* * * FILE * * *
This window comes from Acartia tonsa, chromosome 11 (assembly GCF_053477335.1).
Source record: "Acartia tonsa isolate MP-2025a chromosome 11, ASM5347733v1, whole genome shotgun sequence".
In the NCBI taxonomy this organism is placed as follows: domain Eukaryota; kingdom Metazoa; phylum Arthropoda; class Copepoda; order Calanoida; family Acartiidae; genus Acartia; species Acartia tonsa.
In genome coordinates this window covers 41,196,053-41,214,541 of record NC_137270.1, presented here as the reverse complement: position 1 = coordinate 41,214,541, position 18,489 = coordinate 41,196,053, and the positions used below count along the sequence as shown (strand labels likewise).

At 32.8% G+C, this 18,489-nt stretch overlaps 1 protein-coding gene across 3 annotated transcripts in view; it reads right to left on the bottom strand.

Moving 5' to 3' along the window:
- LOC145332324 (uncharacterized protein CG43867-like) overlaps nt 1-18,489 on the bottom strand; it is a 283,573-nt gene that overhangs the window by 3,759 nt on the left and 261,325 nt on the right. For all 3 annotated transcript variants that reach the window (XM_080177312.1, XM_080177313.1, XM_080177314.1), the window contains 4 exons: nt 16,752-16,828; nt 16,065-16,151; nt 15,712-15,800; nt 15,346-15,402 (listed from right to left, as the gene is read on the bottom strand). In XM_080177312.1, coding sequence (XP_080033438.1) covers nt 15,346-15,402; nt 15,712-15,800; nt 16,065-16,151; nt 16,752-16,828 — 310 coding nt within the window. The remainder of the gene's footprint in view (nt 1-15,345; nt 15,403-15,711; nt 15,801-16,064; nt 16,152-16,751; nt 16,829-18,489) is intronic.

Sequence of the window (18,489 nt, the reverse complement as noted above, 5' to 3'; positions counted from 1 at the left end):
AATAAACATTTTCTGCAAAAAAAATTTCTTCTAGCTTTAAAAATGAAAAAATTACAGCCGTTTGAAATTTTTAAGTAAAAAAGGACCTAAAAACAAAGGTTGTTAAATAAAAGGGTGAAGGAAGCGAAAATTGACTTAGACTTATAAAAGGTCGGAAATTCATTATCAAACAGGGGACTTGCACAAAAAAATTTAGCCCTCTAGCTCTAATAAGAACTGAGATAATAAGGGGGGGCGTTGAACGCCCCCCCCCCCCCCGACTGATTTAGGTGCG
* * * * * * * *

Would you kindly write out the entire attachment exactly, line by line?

This window comes from Acartia tonsa, chromosome 11 (assembly GCF_053477335.1).
Source record: "Acartia tonsa isolate MP-2025a chromosome 11, ASM5347733v1, whole genome shotgun sequence".
In the NCBI taxonomy this organism is placed as follows: domain Eukaryota; kingdom Metazoa; phylum Arthropoda; class Copepoda; order Calanoida; family Acartiidae; genus Acartia; species Acartia tonsa.
In genome coordinates this window covers 41,196,053-41,214,541 of record NC_137270.1, presented here as the reverse complement: position 1 = coordinate 41,214,541, position 18,489 = coordinate 41,196,053, and the positions used below count along the sequence as shown (strand labels likewise).

At 32.8% G+C, this 18,489-nt stretch overlaps 1 protein-coding gene across 3 annotated transcripts in view; it reads right to left on the bottom strand.

Moving 5' to 3' along the window:
- LOC145332324 (uncharacterized protein CG43867-like) overlaps nt 1-18,489 on the bottom strand; it is a 283,573-nt gene that overhangs the window by 3,759 nt on the left and 261,325 nt on the right. For all 3 annotated transcript variants that reach the window (XM_080177312.1, XM_080177313.1, XM_080177314.1), the window contains 4 exons: nt 16,752-16,828; nt 16,065-16,151; nt 15,712-15,800; nt 15,346-15,402 (listed from right to left, as the gene is read on the bottom strand). In XM_080177312.1, coding sequence (XP_080033438.1) covers nt 15,346-15,402; nt 15,712-15,800; nt 16,065-16,151; nt 16,752-16,828 — 310 coding nt within the window. The remainder of the gene's footprint in view (nt 1-15,345; nt 15,403-15,711; nt 15,801-16,064; nt 16,152-16,751; nt 16,829-18,489) is intronic.

Sequence of the window (18,489 nt, the reverse complement as noted above, 5' to 3'; positions counted from 1 at the left end):
AATAAACATTTTCTGCAAAAAAAATTTCTTCTAGCTTTAAAAATGAAAAAATTACAGCCGTTTGAAATTTTTAAGTAAAAAAGGACCTAAAAACAAAGGTTGTTAAATAAAAGGGTGAAGGAAGCGAAAATTGACTTAGACTTATAAAAGGTCGGAAATTCATTATCAAACAGGGGACTTGCACAAAAAAATTTAGCCCTCTAGCTCTAATAAGAACTGAGATAATAAGGGGGGGCGTTGAACGCCCCCCCCCCCCCCGACTGATTTAGGTGCG